Oral, head and neck cancer refers to many types of cancer, including those that arise in the nasal cavity, sinuses, lips, mouth, salivary glands, tonsils, throat, voice box and thyroid gland. Head and neck cancers represent about 3 percent of all new cancers in the United States. In 2017, there will be more that 650,000 new cases of head and neck cancers diagnosed worldwide. When detected early, these cancers are very treatable with fewer long-term side effects.
Tobacco and alcohol use are risk factors for oral, head and neck cancers, particularly those that arise from the tongue, mouth, throat and voice box. According to the National Cancer Institute, people who use both tobacco and alcohol are at greater risk for developing a head and neck cancer than those who use either alcohol or tobacco alone.
Human Papilloma Virus has recently emerged as having a connection to oropharyngeal (tonsil and base of tongue) cancer. These HPV related cancers are often found in younger patients with little to no smoking history.
Anyone can develop thyroid cancers, however; a family history or exposure to radiation is considered a factor that may increase risk. Most salivary gland cancers do not seem to be associated with any particular cause.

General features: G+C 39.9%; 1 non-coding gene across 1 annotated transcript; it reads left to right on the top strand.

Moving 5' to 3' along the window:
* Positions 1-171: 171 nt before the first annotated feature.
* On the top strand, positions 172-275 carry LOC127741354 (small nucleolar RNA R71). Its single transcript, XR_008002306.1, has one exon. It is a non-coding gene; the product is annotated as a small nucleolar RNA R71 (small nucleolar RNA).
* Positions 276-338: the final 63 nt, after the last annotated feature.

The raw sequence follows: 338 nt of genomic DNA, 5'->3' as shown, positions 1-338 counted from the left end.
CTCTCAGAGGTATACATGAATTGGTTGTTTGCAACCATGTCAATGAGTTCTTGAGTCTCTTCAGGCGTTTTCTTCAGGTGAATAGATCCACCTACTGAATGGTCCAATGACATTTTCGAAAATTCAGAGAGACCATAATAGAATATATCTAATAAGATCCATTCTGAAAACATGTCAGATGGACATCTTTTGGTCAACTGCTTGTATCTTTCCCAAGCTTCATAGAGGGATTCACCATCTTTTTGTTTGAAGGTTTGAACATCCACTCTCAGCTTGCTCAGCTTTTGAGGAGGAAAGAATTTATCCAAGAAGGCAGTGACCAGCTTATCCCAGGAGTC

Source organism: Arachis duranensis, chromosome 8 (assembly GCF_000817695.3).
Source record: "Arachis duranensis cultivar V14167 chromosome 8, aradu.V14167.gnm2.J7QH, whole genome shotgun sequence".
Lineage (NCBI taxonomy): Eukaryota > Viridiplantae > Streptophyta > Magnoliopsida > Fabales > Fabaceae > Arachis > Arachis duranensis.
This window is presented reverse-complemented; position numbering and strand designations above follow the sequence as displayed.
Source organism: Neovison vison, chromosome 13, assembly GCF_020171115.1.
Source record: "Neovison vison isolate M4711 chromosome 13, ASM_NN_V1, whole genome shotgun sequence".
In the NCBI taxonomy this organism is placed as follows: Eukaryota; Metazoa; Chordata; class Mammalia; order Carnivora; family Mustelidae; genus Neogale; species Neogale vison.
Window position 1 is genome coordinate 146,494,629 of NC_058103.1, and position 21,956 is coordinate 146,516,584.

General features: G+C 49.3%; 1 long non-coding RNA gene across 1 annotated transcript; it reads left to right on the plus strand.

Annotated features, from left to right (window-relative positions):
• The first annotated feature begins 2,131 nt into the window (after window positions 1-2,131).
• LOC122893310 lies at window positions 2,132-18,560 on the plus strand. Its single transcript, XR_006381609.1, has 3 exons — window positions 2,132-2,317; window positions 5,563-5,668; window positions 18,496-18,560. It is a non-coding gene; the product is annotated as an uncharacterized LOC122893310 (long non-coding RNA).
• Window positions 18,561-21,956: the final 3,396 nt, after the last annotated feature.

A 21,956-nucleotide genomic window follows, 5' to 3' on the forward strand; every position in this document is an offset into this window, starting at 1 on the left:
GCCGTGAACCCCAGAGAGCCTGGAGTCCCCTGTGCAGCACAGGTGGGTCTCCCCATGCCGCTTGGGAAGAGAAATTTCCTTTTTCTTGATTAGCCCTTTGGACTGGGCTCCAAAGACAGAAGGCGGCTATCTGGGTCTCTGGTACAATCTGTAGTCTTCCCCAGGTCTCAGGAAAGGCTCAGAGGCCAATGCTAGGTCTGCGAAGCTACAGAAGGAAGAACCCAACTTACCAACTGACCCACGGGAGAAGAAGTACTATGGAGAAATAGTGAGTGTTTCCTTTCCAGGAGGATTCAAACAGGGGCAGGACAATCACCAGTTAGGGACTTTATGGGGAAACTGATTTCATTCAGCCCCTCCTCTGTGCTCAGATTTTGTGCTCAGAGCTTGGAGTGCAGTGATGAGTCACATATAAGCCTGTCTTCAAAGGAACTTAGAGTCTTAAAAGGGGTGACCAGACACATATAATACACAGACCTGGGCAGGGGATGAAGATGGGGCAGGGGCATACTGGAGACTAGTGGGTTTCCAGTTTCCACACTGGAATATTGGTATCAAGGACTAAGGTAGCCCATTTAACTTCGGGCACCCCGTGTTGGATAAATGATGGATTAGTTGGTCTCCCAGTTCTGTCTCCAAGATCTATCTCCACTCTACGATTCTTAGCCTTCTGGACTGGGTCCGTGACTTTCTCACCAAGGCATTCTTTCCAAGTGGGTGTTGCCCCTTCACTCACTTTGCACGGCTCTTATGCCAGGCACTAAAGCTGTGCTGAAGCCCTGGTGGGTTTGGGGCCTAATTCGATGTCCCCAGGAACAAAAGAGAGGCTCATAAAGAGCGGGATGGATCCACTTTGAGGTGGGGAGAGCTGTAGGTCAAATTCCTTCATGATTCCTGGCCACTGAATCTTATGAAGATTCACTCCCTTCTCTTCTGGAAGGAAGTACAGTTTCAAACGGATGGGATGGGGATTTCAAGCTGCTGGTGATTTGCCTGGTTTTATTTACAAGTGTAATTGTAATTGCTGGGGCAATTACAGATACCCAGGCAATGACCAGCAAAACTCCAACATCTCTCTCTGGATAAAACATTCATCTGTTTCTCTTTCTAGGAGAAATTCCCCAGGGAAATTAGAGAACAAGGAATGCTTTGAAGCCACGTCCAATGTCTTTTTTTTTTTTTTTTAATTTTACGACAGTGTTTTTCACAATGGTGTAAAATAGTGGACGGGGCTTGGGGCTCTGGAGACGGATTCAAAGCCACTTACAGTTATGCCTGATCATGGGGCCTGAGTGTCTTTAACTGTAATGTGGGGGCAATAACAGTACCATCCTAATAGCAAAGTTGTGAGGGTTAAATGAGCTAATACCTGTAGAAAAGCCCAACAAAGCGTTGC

When to see your doctor:
You should seek medical attention for any of the following signs or symptoms which last longer than two weeks:
- Sore throat or swollen tonsil
- Voice changes or hoarseness
- Lumps or bumps in the head and neck
- Red or white patches or a sore in your mouth or on your tongue that does not heal or increases in size
- Persistent cough or coughing with eating or drinking
HPV and head and neck cancer:
Researchers have correlated the increase of head and neck cancer incidence in young adults, a group that was traditionally low risk, to the human-papillomavirus (HPV), a cancer-causing virus that can be transmitted through sexual contact. Many studies support that oropharyngeal cancers, those arising from the tonsils, back of the throat and base of tongue, have been on the rise since the mid 1980’s, and currently 50-70 percent of these cases are caused by HPV. The Centers for Disease Control and Prevention (CDC) recommends that preteen girls and boys at age 11 or 12 receives the HPV vaccination. Teens and young women can get the HPV vaccine until they are 27 years old and young men should get the HPV vaccine until they are 22 years old. Learn more about the HPV vaccine from the CDC.
If you are interested in learning more about head and neck cancer, visit sanfordhealth.org/medical-services/cancer.